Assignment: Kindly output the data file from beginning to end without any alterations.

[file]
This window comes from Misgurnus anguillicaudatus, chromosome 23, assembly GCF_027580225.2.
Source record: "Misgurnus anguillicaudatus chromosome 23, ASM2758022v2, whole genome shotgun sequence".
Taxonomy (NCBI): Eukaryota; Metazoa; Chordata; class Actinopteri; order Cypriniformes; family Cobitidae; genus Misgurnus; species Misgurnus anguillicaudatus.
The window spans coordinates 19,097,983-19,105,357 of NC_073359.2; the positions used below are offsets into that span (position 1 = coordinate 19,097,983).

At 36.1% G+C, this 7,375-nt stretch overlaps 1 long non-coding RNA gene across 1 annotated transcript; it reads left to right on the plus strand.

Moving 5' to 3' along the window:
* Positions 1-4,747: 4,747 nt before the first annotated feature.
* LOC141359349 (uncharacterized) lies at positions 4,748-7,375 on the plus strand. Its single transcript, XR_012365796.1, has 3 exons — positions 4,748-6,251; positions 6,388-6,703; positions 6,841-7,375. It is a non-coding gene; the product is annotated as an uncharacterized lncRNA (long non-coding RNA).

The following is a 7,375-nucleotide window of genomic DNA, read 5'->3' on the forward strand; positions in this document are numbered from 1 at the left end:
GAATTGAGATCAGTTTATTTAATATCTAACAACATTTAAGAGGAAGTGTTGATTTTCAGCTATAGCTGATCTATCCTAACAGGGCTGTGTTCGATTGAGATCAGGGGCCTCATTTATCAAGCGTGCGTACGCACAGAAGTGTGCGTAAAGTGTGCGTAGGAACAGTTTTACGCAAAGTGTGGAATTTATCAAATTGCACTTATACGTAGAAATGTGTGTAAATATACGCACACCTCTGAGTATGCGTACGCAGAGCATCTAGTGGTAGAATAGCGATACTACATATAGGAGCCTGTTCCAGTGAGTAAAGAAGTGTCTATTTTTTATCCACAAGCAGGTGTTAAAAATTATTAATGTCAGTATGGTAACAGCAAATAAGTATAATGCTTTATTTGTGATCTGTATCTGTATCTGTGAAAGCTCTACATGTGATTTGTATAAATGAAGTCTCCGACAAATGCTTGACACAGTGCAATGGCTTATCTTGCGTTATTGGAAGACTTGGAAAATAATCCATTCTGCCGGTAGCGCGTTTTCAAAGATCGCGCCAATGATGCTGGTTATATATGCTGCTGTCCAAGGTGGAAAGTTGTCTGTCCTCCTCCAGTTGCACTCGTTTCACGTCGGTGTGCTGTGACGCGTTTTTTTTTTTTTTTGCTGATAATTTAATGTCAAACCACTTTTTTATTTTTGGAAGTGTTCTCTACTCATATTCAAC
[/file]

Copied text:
This window comes from Misgurnus anguillicaudatus, chromosome 23, assembly GCF_027580225.2.
Source record: "Misgurnus anguillicaudatus chromosome 23, ASM2758022v2, whole genome shotgun sequence".
Taxonomy (NCBI): Eukaryota; Metazoa; Chordata; class Actinopteri; order Cypriniformes; family Cobitidae; genus Misgurnus; species Misgurnus anguillicaudatus.
The window spans coordinates 19,097,983-19,105,357 of NC_073359.2; the positions used below are offsets into that span (position 1 = coordinate 19,097,983).

At 36.1% G+C, this 7,375-nt stretch overlaps 1 long non-coding RNA gene across 1 annotated transcript; it reads left to right on the plus strand.

Moving 5' to 3' along the window:
* Positions 1-4,747: 4,747 nt before the first annotated feature.
* LOC141359349 (uncharacterized) lies at positions 4,748-7,375 on the plus strand. Its single transcript, XR_012365796.1, has 3 exons — positions 4,748-6,251; positions 6,388-6,703; positions 6,841-7,375. It is a non-coding gene; the product is annotated as an uncharacterized lncRNA (long non-coding RNA).

The following is a 7,375-nucleotide window of genomic DNA, read 5'->3' on the forward strand; positions in this document are numbered from 1 at the left end:
GAATTGAGATCAGTTTATTTAATATCTAACAACATTTAAGAGGAAGTGTTGATTTTCAGCTATAGCTGATCTATCCTAACAGGGCTGTGTTCGATTGAGATCAGGGGCCTCATTTATCAAGCGTGCGTACGCACAGAAGTGTGCGTAAAGTGTGCGTAGGAACAGTTTTACGCAAAGTGTGGAATTTATCAAATTGCACTTATACGTAGAAATGTGTGTAAATATACGCACACCTCTGAGTATGCGTACGCAGAGCATCTAGTGGTAGAATAGCGATACTACATATAGGAGCCTGTTCCAGTGAGTAAAGAAGTGTCTATTTTTTATCCACAAGCAGGTGTTAAAAATTATTAATGTCAGTATGGTAACAGCAAATAAGTATAATGCTTTATTTGTGATCTGTATCTGTATCTGTGAAAGCTCTACATGTGATTTGTATAAATGAAGTCTCCGACAAATGCTTGACACAGTGCAATGGCTTATCTTGCGTTATTGGAAGACTTGGAAAATAATCCATTCTGCCGGTAGCGCGTTTTCAAAGATCGCGCCAATGATGCTGGTTATATATGCTGCTGTCCAAGGTGGAAAGTTGTCTGTCCTCCTCCAGTTGCACTCGTTTCACGTCGGTGTGCTGTGACGCGTTTTTTTTTTTTTTTGCTGATAATTTAATGTCAAACCACTTTTTTATTTTTGGAAGTGTTCTCTACTCATATTCAAC